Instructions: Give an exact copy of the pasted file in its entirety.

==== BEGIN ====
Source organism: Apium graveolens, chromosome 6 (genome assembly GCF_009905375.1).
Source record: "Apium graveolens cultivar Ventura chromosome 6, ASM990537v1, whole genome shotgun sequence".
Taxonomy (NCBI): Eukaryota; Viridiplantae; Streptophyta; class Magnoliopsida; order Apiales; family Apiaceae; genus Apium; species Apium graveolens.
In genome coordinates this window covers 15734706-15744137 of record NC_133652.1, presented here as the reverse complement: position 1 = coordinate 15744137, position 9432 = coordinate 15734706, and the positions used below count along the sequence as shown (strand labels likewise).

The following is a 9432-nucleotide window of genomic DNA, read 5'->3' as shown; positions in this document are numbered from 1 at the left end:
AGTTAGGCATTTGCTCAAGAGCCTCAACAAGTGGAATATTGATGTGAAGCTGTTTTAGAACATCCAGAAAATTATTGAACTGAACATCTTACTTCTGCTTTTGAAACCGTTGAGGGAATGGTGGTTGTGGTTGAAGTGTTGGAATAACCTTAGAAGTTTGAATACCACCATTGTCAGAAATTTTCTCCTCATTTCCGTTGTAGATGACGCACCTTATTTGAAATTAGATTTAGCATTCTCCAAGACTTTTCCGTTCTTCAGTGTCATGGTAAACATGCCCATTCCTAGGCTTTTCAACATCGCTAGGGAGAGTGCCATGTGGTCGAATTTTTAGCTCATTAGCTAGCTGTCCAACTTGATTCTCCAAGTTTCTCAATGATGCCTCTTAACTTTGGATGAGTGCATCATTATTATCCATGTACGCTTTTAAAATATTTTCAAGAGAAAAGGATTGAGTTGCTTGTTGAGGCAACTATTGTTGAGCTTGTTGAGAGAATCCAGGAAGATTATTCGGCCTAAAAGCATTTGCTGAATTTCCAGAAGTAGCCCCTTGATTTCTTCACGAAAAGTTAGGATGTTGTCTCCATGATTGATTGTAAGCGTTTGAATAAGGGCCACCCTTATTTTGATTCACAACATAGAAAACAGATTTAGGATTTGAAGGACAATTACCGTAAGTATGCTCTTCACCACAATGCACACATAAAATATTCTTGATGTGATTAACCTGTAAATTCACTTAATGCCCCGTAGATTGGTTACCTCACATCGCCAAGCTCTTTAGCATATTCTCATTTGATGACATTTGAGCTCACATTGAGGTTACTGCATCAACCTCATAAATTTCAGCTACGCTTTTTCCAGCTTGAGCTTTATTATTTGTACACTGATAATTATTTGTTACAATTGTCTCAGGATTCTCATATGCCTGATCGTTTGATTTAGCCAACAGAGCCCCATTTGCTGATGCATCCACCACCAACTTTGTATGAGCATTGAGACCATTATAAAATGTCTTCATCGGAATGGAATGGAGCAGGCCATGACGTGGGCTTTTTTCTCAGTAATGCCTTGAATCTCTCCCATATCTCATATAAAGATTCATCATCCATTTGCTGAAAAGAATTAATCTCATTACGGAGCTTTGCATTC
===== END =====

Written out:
Source organism: Apium graveolens, chromosome 6 (genome assembly GCF_009905375.1).
Source record: "Apium graveolens cultivar Ventura chromosome 6, ASM990537v1, whole genome shotgun sequence".
Taxonomy (NCBI): Eukaryota; Viridiplantae; Streptophyta; class Magnoliopsida; order Apiales; family Apiaceae; genus Apium; species Apium graveolens.
In genome coordinates this window covers 15734706-15744137 of record NC_133652.1, presented here as the reverse complement: position 1 = coordinate 15744137, position 9432 = coordinate 15734706, and the positions used below count along the sequence as shown (strand labels likewise).

The following is a 9432-nucleotide window of genomic DNA, read 5'->3' as shown; positions in this document are numbered from 1 at the left end:
AGTTAGGCATTTGCTCAAGAGCCTCAACAAGTGGAATATTGATGTGAAGCTGTTTTAGAACATCCAGAAAATTATTGAACTGAACATCTTACTTCTGCTTTTGAAACCGTTGAGGGAATGGTGGTTGTGGTTGAAGTGTTGGAATAACCTTAGAAGTTTGAATACCACCATTGTCAGAAATTTTCTCCTCATTTCCGTTGTAGATGACGCACCTTATTTGAAATTAGATTTAGCATTCTCCAAGACTTTTCCGTTCTTCAGTGTCATGGTAAACATGCCCATTCCTAGGCTTTTCAACATCGCTAGGGAGAGTGCCATGTGGTCGAATTTTTAGCTCATTAGCTAGCTGTCCAACTTGATTCTCCAAGTTTCTCAATGATGCCTCTTAACTTTGGATGAGTGCATCATTATTATCCATGTACGCTTTTAAAATATTTTCAAGAGAAAAGGATTGAGTTGCTTGTTGAGGCAACTATTGTTGAGCTTGTTGAGAGAATCCAGGAAGATTATTCGGCCTAAAAGCATTTGCTGAATTTCCAGAAGTAGCCCCTTGATTTCTTCACGAAAAGTTAGGATGTTGTCTCCATGATTGATTGTAAGCGTTTGAATAAGGGCCACCCTTATTTTGATTCACAACATAGAAAACAGATTTAGGATTTGAAGGACAATTACCGTAAGTATGCTCTTCACCACAATGCACACATAAAATATTCTTGATGTGATTAACCTGTAAATTCACTTAATGCCCCGTAGATTGGTTACCTCACATCGCCAAGCTCTTTAGCATATTCTCATTTGATGACATTTGAGCTCACATTGAGGTTACTGCATCAACCTCATAAATTTCAGCTACGCTTTTTCCAGCTTGAGCTTTATTATTTGTACACTGATAATTATTTGTTACAATTGTCTCAGGATTCTCATATGCCTGATCGTTTGATTTAGCCAACAGAGCCCCATTTGCTGATGCATCCACCACCAACTTTGTATGAGCATTGAGACCATTATAAAATGTCTTCATCGGAATGGAATGGAGCAGGCCATGACGTGGGCTTTTTTCTCAGTAATGCCTTGAATCTCTCCCATATCTCATATAAAGATTCATCATCCATTTGCTGAAAAGAATTAATCTCATTACGGAGCTTTGCATTC